The mass flow rate can me merged with the above equation to simplify it to:

From the above equations, power has been expressed in two ways, as a derivative of the wind force and the kinetic energy. Both of these expressions are mathematically valid and as such, they can be equated to each other as:

From the expression above, a certain relationship can be derived between the velocities on both sides of the equation as:

 

Therefore the speed of wind through the air tunnel at the rotor can be given as:

 

This means that velocity of wind going through the rotor is a mean of wind speed before and after it hits the rotor blades.

  1. Mathematical derivation of the Betz law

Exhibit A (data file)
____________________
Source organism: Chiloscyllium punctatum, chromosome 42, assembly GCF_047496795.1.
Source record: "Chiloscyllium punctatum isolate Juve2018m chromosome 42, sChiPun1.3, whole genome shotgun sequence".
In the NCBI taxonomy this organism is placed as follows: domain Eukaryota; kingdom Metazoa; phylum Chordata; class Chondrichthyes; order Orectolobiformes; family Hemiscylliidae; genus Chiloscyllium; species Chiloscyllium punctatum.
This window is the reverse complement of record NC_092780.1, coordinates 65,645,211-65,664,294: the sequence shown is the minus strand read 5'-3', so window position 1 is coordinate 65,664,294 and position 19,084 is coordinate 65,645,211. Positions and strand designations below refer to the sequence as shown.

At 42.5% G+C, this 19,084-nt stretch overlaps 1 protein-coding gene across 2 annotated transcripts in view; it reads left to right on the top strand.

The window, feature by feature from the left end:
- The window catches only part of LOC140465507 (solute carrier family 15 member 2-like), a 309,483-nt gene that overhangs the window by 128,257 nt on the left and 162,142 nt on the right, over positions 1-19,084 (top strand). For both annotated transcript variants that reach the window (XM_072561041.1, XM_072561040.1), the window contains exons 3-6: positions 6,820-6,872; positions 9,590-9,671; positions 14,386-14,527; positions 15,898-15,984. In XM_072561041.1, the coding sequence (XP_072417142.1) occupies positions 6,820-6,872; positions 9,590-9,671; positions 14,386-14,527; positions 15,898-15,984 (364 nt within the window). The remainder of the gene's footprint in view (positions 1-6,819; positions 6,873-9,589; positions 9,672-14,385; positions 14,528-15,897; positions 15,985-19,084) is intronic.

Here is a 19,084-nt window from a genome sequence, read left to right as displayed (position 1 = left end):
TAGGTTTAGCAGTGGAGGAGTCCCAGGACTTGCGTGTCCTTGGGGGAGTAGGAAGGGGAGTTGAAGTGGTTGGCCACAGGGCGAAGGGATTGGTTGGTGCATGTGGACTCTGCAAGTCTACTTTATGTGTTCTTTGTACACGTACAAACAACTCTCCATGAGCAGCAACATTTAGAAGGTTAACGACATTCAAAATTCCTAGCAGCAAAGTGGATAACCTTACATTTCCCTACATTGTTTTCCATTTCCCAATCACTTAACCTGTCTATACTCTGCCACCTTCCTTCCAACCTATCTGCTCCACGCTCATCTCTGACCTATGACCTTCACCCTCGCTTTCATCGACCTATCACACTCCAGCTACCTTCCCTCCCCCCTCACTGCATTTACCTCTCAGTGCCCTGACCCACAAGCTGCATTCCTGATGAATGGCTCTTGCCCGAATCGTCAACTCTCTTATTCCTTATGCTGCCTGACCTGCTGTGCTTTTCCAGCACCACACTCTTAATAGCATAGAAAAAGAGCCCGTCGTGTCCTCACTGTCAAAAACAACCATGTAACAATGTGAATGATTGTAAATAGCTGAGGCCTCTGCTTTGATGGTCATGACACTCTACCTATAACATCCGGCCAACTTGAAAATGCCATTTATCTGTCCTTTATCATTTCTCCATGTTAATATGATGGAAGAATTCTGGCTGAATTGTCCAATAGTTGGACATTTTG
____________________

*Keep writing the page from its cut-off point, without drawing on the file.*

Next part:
The above rotor wind speed expression and the kinetic energy equation can be used to mathematically prove the validity of the Betz law. These two equations can be merged to give:

The right side of the equation above can be expanded to give:

When the kinetic field E is differentiated with respect to speeds

for wind speed V1 and rotor area S, it is found out that E maximum value is obtained when the ration

The ratio can be substituted to the power equation to give:

Where Cp is the power coefficient of a turbine that can alternatively be given as:

 

 

The power coefficient describes the efficiency of turbine and has a maximum value of 16/27 or 0.593 which is expressed as 59.3%.